One of the most fascinating classes I took in college was Introduction To Ethics. The focus was on not what was moral and ethical, but how to define the terms and apply them. It was a completely nonjudgmental class, in the sense that you were not judged on what you believed, but how well you could defend it.
There were two lessons in that class have stuck with me to this day.
The first was the definition of “moral.” It merely means “consistent with one’s own personal code of conduct and beliefs.” If one had a truly heinous set of beliefs, such as a sexist white supremacist thug, but acted in accordance with them, then that person was “moral.” They might be monstrous within the context of society, but by their own definition they were all right.
The other principle I recall is that for an ethical principle to be valid, it had to be universal. In other words, the rules had to apply equally to everyone. And that’s the one that’s gotten me into trouble over the years.
For example, the people who call “racism” at critics of Obama who use simian imagery. To them, this is especially bad because of the decades of history of racists likening black people to monkeys. There’s a part of me that sees their argument, but my inner troublemaker (who spends a lot of time on the outside) wants to point out we just wrapped up eight years of Obama’s president being derided as a chimp. As well as a Nazi, a ghoul, and a bunch of other unsavory things. So that troublemaker of mine starts saying “hey, sauce for the goose, dipshits. You loved eight years of President Monkey — you don’t get to call it unfair now that it’s your guy that’s getting the ape treatment.”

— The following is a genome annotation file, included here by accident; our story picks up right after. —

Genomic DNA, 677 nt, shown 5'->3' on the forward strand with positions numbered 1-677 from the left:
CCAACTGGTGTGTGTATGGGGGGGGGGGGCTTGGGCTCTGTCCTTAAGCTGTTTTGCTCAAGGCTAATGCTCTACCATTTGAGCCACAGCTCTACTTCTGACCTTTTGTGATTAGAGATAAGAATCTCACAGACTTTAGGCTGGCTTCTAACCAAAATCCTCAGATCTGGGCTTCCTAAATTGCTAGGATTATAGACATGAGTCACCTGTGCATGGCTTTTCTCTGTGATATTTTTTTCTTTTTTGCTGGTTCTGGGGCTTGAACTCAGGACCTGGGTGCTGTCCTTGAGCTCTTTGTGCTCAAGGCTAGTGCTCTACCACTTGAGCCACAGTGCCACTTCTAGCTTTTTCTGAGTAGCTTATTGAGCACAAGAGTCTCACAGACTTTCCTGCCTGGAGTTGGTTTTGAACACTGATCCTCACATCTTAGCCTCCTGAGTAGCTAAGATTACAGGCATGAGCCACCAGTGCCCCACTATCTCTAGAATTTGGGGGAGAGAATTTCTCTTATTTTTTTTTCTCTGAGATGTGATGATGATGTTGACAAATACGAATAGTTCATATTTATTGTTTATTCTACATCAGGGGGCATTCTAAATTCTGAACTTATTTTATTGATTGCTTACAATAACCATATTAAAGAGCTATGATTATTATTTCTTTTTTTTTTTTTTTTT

That troublemaker took over my keyboard yesterday, when he brought up the Roman Polanski case and speculated about sexually assaulting a friend of mine.
Let me set the record straight: I have no interest in doing that to my friend, or any other woman. Or any man, child, or animal, for that matter. I am an advocate of the most draconian punishments for those that do such things, and would turn a blind eye if the defenders of such people were set on fire.
Further, although she’s a lot smaller than me, she’s a lot, lot healthier and fitter. She’d most likely kick my ass.
The point I was attempting to make was that those who are defending Polanski need to have their noses rubbed in the double standard they are practicing — that they are standing up for the right of this man to escape justice for his obscene acts.
It needs to be spelled out, as often as possible: Polanski took a 13-year-old girl, plied her with drugs and alcohol, and then sexually violated her both vaginally and anally. When caught, he negotiated the charges to lesser offenses, paid off the victim, and fled to avoid even the reduced sanction he had agreed to. As part of his plea agreement, he acknowledged that he had done all those things to the girl. That is indisputable.
By any valid moral or ethical standard, Polanski needs to go to prison. He accepted responsibility for his actions and agreed to serve the sentence imposed, then reneged on his word, fled the country, and has been living high on the hog for decades.
And he continued to indulge his predilections. He engaged in a threesome as part of his affair with a 15-year-old Nastassja Kinski, and I would not be surprised if he had relations with a string of other underage girls.
There’s a truism that “justice delayed is justice denied.” Well, Lady Justice should be denied no longer.
Polanski did the crime. Let him do his time. Then, after, perhaps he can resume his artistic ventures.